Google looks to AI to help save the coral reefs

Google has developed a new AI tool to help marine biologists better understand coral reef ecosystems and their health, which can aid in conversation efforts. The tool, SurfPerch, created with Google Research and DeepMind, was trained on thousands of hours of audio reef recordings that allow scientists studying the reef to be able to "hear reef health from the inside," track reef activity at night, and track reefs that are in deep or murky waters.

The project began by inviting the public to listen to reef sounds via the web. Over the past year, visitors to Google's Calling in our Corals website listened to over 400 hours of reef audio from sites around the world and were told to click when they heard a fish sound. This resulted in a "bioacoustic" data set focused on reef health. By crowdsourcing this activity, Google was able to create a library of new fish sounds that were used to fine-tune the AI tool, SurfPerch. Now, SurfPerch can be quickly trained to detect any new reef sound.

"This allows us to analyze new datasets with far more efficiency than previously possible, removing the need for training on expensive GPU processors and opening new opportunities to understand reef communities and conservation of these," notes a Google blog post about the project. The post was co-authored by Steve Simpson a professor of Marine Biology at the University of Bristol in the U.K., and Ben Williams, a marine biologist at the University College London, both who study coral ecosystems with focuses on areas like climate change and restoration.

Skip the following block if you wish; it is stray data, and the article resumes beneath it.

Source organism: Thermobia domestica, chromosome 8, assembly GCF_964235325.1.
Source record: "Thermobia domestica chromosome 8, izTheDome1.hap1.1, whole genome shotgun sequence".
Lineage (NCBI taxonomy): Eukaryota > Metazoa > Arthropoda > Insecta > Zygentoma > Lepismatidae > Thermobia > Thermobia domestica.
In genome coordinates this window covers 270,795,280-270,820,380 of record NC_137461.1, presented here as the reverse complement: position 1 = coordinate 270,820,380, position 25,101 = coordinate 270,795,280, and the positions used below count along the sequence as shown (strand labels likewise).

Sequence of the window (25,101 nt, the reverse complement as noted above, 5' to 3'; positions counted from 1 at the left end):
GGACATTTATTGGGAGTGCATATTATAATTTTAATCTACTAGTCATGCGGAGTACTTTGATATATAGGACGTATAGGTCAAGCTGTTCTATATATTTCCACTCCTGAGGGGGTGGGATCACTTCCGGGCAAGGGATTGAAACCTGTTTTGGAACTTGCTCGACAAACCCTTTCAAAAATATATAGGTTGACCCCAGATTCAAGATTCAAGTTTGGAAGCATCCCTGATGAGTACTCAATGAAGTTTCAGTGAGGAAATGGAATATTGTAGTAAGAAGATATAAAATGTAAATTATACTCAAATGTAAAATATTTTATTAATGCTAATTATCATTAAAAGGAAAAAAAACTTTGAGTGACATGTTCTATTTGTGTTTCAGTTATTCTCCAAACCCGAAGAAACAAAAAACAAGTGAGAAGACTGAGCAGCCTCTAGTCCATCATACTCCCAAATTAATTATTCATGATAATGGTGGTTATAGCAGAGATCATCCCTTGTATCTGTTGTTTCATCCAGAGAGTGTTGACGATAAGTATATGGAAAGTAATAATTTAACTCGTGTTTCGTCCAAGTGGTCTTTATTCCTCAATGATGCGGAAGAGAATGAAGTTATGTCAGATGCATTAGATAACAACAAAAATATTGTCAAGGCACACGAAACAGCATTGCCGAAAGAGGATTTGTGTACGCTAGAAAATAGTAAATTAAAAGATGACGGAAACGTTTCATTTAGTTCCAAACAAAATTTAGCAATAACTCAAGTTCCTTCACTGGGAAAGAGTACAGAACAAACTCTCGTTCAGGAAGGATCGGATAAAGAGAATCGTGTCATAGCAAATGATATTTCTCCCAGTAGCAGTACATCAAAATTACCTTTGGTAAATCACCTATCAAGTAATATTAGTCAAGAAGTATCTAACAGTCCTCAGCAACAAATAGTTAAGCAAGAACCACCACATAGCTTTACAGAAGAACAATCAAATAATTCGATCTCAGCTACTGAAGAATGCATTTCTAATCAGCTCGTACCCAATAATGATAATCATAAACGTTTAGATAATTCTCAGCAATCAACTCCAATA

What's more, the researchers realized they were able to boost SurfPerch's model performance by leveraging bird recordings. Although bird sounds and reef recordings are very different, there were common patterns between bird songs and fish sounds that the model was able to learn from, they found.

After combining the Calling Our Corals data with SurfPerch in initial trials, researchers were able to uncover differences between protected and unprotected reefs in the Philippines, track restoration outcomes in Indonesia, and better understand relationships with the fish community on the Great Barrier Reef.

The project continues today, as new audio is added to the Calling in Our Corals website, which will help to further train the AI model, Google says.